Advocates for the TCI program in Connecticut have been pushing for a special session vote on the matter, but Lamont and Senate President Pro-Tem Martin Looney said they will likely wait until the 2022 legislative session to reconsider the issue.
Proponents, including Lamont and Dykes, say the program is necessary to reduce greenhouse gas emissions from the transportation sector and ensure Connecticut meets its statutory emission reduction goals.
**Meghan Portfolio contributed to this article**
Free Market Filly
September 28, 2021 @ 3:27 pm
I would ask kevin Grigg how much he earns annually. i would also ask him how he thinks those who earn 25% of what he makes will be able to afford higher gasoline taxes. We already pay some of the highest gasoline taxes in the nation. we are already seeing gasoline and home heating oil prices rise due to government policies causing inflation. people who must commute to work will be very hard hit. is this an intended or unintended consequence of his policy push?
October 5, 2021 @ 3:13 pm
You should mention that the TCI is a market-based approach just like the very successful rggi (regional Greenhouse Gas Initiative passed under governor rell). Yankee institute has supported market-based approaches to solving problems in the past. This is a Cap and Trade plan just as proposed by the first President bush. it uses market forces to internalize the externalities we know as pollution. I am sure you would agree that the market cannot work if goods are given away for free. currently the right to pollute the air and cook the planet is given away free as those who sell the polluting products profit. tci will not alone solve the climate crisis but it will help. there is too much partisanship around this and perhaps your further telling of this story could bring people together.
November 16, 2021 @ 12:39 pm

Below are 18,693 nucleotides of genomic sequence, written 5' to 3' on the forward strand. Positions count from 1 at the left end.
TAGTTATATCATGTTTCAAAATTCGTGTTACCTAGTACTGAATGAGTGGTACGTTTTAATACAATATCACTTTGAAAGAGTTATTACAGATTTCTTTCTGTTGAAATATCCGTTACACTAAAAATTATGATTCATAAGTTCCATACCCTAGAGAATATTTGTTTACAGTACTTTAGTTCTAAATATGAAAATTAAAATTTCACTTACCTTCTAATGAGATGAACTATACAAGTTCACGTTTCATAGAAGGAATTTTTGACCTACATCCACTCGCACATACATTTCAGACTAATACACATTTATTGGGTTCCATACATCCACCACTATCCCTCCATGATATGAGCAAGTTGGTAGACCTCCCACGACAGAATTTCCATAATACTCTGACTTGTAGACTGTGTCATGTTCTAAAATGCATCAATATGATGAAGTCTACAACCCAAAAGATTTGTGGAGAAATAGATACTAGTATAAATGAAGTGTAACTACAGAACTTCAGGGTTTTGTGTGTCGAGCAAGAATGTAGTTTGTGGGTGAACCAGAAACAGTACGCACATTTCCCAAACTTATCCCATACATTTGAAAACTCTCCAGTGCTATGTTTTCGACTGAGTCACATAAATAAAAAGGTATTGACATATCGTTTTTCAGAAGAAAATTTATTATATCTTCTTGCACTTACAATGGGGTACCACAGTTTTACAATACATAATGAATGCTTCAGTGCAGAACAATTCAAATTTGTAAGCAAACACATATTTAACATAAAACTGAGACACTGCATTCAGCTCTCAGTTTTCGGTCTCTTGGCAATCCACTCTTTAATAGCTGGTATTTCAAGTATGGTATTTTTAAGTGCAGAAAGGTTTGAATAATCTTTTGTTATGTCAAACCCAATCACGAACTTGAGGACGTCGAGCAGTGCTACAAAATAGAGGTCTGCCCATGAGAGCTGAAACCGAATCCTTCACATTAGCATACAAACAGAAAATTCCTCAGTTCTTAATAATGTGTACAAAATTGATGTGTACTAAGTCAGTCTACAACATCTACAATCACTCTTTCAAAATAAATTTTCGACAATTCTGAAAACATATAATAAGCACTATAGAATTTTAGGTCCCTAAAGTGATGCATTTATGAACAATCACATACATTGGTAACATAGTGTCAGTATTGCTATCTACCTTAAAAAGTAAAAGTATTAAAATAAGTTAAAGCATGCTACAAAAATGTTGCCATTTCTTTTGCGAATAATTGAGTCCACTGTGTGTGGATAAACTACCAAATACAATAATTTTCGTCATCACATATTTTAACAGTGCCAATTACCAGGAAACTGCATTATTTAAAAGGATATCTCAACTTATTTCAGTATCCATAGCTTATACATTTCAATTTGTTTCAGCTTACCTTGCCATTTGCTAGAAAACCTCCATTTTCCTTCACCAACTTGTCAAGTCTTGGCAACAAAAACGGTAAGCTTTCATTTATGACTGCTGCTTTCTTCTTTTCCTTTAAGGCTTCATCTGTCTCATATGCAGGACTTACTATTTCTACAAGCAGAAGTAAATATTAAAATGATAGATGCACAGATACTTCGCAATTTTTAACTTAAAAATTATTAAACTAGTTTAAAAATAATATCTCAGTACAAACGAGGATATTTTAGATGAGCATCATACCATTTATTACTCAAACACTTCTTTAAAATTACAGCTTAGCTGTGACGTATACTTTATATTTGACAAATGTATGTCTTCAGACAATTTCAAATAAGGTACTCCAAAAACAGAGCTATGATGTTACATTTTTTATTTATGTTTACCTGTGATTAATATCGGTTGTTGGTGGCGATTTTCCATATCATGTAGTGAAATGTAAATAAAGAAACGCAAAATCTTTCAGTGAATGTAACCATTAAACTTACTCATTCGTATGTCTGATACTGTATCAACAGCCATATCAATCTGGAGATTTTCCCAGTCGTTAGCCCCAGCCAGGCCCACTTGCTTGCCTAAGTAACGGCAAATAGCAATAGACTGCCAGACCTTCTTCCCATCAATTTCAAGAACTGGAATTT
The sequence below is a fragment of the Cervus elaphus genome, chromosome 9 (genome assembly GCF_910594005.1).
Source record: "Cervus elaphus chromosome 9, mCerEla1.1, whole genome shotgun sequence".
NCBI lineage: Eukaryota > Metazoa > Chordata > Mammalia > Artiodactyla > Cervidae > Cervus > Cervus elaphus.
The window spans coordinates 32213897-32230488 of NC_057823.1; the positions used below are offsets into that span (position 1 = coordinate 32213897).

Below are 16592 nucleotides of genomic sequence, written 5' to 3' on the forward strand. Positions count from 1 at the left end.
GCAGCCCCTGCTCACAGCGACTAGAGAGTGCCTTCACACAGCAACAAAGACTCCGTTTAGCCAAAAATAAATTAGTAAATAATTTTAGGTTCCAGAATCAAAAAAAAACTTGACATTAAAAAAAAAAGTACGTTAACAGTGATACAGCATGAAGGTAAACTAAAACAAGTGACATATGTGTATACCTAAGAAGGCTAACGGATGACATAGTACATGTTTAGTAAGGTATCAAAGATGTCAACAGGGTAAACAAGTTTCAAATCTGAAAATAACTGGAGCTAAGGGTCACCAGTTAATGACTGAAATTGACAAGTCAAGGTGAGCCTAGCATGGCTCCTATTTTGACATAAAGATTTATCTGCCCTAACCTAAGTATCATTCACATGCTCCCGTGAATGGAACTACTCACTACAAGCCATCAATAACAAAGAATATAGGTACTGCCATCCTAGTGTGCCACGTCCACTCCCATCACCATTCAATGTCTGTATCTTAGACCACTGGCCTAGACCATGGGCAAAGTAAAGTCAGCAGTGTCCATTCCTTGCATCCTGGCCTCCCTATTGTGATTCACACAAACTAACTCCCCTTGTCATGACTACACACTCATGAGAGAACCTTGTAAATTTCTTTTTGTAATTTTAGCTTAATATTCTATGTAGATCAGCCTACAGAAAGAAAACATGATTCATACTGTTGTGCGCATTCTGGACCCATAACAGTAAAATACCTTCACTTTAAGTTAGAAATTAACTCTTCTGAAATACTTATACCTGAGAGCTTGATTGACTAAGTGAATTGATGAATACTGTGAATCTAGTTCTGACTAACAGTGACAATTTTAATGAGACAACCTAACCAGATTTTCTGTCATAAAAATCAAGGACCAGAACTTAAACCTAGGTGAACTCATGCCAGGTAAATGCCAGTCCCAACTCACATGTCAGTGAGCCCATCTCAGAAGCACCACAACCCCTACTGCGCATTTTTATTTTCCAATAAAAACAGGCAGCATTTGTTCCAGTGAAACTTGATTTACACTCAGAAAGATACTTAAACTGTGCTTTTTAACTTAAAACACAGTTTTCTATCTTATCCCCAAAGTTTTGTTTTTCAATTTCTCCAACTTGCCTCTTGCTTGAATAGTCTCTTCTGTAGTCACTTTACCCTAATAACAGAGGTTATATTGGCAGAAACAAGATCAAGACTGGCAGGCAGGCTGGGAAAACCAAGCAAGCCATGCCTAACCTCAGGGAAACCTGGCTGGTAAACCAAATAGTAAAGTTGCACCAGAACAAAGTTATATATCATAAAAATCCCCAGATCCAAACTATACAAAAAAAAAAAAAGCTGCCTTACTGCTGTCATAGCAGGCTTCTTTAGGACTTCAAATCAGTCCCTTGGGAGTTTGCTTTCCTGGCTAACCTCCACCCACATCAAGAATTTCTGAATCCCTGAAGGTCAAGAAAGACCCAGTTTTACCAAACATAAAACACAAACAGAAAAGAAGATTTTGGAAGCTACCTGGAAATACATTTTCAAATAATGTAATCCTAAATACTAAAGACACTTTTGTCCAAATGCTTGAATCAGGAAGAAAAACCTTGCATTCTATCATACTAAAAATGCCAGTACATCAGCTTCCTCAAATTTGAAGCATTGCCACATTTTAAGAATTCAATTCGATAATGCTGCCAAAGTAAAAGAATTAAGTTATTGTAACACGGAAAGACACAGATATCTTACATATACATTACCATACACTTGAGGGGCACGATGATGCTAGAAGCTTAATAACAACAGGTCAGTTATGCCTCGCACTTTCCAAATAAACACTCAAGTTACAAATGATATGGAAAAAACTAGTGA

Mr. Finch, TCI is very different from RGGI. 1] Utilities under RGGI have the option to buy non-CO2 emitting sources of energy (i.e. renewables) to power their plants. A gasoline dealer doesn’t have this option and so the only way to reduce emissions is to sell less product – 30% less in this case. A 30% decrease in supply with little decrease in demand will inflate prices, blowing through artificial price caps set by TCI auctions. 2] Utilities are monopolies in their protected markets bidding for emission allowances against other non-competing monopolies. Their RGGI auctions are routine, tame affairs. gasoline distributors are fierce competitors, and will try to drive competitors out of business by cornering the market on TCI auction allowances, either refusing to sell to competitors to drive them out of business, or marking up the price on secondary markets far beyond auction caps. Also 3rd party environmental groups can buy up the supply, refusing to sell them to gasoline dealers to drive them out of business as well. 3] TCI isn’t a market-based approach since government artificially restricts supply. In a true market based approach, both supply and demand are allowed to float freely with the price settling at an equilibrium point. 4] Bush’s cap and trade was directed at utilities to reduce sulfur emissions; it was never intended to eliminate gasoline use in America; and as seen above, a RGGI auction model is inappropriate for TCI. Overall, TCI auctions will restrict the supply of gasoline, drive gas stations out of business, or force them to shut down pumps, and drive up gas prices beyond the control of TCI auctions. Consumers are the ultimate victims in all of this. And none of this can happen under RGGI since utilities are protected under RGGI from going out of business and not getting the fuel needed to keep the lights on. There are no protections for gas stations.